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Japan, Sweden join in terror alerts
Question of the Day
PARIS | Japan and Sweden joined the U.S. and Britain on Monday in warning citizens about traveling in Europe because of concerns about a terror attack.
Elsewhere, Pakistani intelligence officials said five German militants were believed killed in an American missile strike close to the Afghan border.
The attack hit a house in North Waziristan. That region has been named as the source of the European terror plot that has prompted U.S. authorities to issue a travel advisory. One or more German citizens are reported to be linked to the plot.
Two officials said the victims were believed to be German citizens in the region for terrorist training. A third said they were believed to be foreigners, but gave no details.
The officials spoke anonymously because their agency does not permit operatives to be named in the media.
The travel advisories from Tokyo and Stockholm came as European authorities sought to calibrate their messages on counterterrorism efforts, hoping to raise public awareness about the threat but without creating panic.
The warnings could plant the seed for possible damage to Europe’s lucrative tourism business at a time when the continent’s economy has been struggling with recession - though many tourists took the warnings in stride.
The U.S. State Department alert Sunday advised the hundreds of thousands of American citizens living or traveling in Europe to take more precautions about their personal security. The Japanese alert was similar.
Britain’s Foreign Office warned travelers to France and Germany that the terror threat there was high. Sweden’s Foreign Ministry did not single out a particular country in its message.
Amid increased security in Paris, 61 soldiers from an Alpine regiment were deployed over the weekend at two sites in Paris, Notre Dame Cathedral and the Sacre-Coeur Basilica, the joint staff of the Paris defense zone said.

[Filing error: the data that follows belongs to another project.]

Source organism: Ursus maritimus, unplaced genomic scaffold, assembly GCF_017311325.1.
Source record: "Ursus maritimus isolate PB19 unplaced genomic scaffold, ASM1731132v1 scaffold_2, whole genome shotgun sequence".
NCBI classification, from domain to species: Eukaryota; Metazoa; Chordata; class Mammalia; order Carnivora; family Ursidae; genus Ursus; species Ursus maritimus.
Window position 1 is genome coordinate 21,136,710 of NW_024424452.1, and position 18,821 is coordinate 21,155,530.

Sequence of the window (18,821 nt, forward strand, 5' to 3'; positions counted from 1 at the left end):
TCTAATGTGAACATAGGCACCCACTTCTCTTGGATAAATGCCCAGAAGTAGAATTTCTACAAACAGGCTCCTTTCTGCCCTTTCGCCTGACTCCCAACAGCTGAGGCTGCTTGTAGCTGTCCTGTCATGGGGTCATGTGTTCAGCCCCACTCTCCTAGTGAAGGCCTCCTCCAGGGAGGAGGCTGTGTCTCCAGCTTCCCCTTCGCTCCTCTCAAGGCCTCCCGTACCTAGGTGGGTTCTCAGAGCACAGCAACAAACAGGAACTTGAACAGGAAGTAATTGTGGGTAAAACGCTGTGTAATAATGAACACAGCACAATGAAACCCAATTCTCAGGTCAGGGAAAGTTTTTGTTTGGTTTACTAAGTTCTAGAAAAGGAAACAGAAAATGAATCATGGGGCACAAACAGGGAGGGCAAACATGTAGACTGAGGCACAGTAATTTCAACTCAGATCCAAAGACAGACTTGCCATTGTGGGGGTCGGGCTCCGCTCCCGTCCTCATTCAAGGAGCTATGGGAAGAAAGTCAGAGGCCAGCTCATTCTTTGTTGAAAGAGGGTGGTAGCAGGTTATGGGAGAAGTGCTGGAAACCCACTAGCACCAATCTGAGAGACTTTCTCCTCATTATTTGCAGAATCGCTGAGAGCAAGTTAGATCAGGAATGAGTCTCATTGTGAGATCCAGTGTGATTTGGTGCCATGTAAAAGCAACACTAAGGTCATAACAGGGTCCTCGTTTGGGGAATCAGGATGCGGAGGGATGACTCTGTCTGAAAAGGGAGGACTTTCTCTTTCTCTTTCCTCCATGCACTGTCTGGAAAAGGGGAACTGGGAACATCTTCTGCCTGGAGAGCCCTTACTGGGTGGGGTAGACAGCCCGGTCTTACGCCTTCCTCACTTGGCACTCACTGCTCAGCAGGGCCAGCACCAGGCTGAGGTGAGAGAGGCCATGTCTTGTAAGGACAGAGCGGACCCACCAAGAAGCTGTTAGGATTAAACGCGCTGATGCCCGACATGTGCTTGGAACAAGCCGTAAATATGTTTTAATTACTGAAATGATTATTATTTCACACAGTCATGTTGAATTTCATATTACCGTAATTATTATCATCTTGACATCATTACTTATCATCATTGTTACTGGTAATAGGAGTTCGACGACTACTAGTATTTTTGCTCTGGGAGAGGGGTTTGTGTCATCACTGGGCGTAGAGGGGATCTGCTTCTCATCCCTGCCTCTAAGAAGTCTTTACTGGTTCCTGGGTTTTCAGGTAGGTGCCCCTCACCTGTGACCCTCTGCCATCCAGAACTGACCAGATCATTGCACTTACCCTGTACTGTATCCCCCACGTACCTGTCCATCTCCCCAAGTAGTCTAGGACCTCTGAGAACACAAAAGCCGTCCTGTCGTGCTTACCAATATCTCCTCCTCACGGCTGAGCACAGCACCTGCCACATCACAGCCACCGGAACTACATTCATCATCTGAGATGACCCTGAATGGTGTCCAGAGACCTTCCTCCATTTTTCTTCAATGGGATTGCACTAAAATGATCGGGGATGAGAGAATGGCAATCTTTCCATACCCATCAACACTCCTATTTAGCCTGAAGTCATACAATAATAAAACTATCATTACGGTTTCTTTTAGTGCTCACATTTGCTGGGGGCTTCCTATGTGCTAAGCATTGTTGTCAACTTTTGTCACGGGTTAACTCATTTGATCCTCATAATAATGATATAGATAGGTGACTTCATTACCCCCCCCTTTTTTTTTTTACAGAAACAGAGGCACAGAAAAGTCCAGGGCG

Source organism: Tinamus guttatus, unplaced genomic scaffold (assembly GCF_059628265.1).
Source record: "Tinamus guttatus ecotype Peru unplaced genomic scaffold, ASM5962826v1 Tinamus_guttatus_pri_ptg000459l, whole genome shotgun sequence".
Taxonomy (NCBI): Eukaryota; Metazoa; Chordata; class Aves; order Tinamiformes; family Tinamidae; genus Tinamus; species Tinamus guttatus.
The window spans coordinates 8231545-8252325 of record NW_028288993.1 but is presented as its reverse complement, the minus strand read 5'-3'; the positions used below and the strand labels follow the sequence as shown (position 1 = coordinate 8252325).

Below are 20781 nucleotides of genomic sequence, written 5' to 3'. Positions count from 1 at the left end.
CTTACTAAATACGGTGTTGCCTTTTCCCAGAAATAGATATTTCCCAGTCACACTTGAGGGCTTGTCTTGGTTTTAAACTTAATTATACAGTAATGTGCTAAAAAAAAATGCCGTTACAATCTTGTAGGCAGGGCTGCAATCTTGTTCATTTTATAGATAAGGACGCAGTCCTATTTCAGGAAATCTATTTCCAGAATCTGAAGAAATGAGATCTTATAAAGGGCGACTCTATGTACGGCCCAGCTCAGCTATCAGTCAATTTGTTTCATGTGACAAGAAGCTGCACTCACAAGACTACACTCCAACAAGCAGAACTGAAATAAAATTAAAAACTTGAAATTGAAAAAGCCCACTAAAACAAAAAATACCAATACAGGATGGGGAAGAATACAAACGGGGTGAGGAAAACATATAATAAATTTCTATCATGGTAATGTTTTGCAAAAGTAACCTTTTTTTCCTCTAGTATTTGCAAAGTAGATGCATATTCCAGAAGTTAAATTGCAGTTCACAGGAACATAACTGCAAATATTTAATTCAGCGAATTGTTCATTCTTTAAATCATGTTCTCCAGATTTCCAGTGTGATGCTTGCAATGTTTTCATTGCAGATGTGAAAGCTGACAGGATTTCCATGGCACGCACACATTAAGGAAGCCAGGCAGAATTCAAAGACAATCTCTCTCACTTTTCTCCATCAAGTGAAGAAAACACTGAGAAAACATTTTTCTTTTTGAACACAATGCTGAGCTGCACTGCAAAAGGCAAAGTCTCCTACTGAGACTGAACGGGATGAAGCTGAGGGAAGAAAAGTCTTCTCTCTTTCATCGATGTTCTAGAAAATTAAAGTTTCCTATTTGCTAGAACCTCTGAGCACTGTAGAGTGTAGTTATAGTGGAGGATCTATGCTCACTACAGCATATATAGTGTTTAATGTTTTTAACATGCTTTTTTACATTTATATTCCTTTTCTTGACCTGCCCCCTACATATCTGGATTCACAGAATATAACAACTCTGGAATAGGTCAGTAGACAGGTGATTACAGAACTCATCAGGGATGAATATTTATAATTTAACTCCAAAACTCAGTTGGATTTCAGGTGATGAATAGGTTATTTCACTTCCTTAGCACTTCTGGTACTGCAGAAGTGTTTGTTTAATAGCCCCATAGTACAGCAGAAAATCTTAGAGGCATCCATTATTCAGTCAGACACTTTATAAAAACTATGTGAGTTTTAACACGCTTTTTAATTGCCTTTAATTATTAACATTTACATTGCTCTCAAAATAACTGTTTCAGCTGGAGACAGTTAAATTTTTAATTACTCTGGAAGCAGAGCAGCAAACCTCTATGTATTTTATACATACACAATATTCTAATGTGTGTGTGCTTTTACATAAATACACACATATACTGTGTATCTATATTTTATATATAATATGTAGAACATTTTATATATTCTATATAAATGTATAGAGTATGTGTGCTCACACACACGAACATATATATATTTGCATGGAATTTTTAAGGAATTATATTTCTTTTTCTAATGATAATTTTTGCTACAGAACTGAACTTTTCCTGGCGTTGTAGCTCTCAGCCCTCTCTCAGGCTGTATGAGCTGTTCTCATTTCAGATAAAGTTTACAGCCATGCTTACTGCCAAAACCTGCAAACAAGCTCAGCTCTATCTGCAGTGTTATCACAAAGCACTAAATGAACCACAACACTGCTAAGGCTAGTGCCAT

One trigger for the heightened concern came from French authorities last month. A number of officials said France was facing its highest terror alert level in years, pointing to increased violence and threats by al Qaeda’s North African branch.
The public concerns intensified last week after a Pakistani intelligence official said eight Germans and two British brothers were at the heart of an al Qaeda-linked terror plot against European cities.
Security officials say terrorists may be plotting attacks in Europe with assault weapons on public places, similar to the deadly 2008 shooting spree in Mumbai, India. European officials have provided no details about specific targets.
Eight Germans and two British brothers are at the heart of an al Qaeda-linked terror plot against European cities, but the plan is still in its early stages, with the suspects calling acquaintances in Europe to plan logistics, a Pakistani intelligence official said last week. One of the Britons died in a recent CIA missile strike, he said.
The Pakistani official said the suspects are hiding in North Waziristan, a Pakistani tribal region where militancy is rife and where the U.S. has focused many of its drone-fired missile strikes.
In Washington, the FBI and the Homeland Security Department said they have no indication that terrorists are targeting the U.S. or its citizens as part of a new threat against Europe.
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